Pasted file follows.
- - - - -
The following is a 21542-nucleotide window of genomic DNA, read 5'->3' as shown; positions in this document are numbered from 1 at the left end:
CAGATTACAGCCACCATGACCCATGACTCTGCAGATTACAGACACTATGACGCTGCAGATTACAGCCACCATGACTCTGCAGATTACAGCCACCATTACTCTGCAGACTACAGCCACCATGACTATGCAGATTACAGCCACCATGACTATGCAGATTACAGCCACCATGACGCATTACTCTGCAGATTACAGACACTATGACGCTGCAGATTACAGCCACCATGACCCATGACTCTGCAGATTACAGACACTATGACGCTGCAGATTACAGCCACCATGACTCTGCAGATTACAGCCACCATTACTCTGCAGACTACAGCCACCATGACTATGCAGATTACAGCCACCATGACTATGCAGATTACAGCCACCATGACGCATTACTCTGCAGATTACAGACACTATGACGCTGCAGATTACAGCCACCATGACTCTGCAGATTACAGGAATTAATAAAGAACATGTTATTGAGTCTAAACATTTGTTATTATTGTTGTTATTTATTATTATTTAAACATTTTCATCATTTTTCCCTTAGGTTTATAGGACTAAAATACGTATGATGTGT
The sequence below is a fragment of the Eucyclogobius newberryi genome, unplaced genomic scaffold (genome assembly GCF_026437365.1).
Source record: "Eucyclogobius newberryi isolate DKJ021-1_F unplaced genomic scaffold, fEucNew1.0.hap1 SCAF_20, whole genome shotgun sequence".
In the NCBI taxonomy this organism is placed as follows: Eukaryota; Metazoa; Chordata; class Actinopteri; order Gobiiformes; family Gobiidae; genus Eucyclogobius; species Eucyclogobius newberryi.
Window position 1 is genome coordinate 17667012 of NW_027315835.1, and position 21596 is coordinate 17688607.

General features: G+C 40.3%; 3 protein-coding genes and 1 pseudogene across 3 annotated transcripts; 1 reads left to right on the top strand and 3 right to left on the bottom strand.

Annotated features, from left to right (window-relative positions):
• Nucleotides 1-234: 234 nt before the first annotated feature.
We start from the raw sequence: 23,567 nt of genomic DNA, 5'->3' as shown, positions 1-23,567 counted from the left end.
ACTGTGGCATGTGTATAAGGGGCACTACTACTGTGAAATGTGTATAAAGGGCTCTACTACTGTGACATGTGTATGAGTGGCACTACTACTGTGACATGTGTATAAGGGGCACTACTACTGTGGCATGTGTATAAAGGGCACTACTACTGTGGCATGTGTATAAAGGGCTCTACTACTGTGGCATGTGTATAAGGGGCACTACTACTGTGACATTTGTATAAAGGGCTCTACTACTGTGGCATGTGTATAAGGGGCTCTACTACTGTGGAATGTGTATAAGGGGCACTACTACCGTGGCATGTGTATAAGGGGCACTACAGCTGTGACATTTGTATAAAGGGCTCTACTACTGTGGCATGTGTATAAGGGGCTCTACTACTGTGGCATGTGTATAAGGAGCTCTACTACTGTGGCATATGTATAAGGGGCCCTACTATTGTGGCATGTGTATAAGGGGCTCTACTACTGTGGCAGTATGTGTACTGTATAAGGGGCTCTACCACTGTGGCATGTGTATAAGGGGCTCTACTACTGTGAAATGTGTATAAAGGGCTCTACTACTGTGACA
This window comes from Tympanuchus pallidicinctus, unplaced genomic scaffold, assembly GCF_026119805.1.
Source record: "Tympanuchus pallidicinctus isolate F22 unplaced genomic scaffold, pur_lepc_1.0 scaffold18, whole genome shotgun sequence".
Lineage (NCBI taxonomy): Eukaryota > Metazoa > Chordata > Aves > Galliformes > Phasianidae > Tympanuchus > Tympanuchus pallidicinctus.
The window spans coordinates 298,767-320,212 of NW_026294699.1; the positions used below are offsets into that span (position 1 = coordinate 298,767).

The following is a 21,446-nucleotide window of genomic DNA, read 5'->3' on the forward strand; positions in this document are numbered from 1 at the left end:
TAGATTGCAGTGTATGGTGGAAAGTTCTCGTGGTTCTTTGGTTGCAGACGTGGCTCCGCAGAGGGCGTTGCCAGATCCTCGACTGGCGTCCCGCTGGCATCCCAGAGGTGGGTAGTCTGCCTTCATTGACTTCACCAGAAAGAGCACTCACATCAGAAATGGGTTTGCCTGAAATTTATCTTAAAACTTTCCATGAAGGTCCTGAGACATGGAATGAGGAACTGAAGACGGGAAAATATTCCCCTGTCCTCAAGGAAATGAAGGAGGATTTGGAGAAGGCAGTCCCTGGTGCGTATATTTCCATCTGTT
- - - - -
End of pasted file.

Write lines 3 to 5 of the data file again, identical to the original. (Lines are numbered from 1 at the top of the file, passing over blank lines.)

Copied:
The sequence below is a fragment of the Eucyclogobius newberryi genome, unplaced genomic scaffold (genome assembly GCF_026437365.1).
Source record: "Eucyclogobius newberryi isolate DKJ021-1_F unplaced genomic scaffold, fEucNew1.0.hap1 SCAF_20, whole genome shotgun sequence".
In the NCBI taxonomy this organism is placed as follows: Eukaryota; Metazoa; Chordata; class Actinopteri; order Gobiiformes; family Gobiidae; genus Eucyclogobius; species Eucyclogobius newberryi.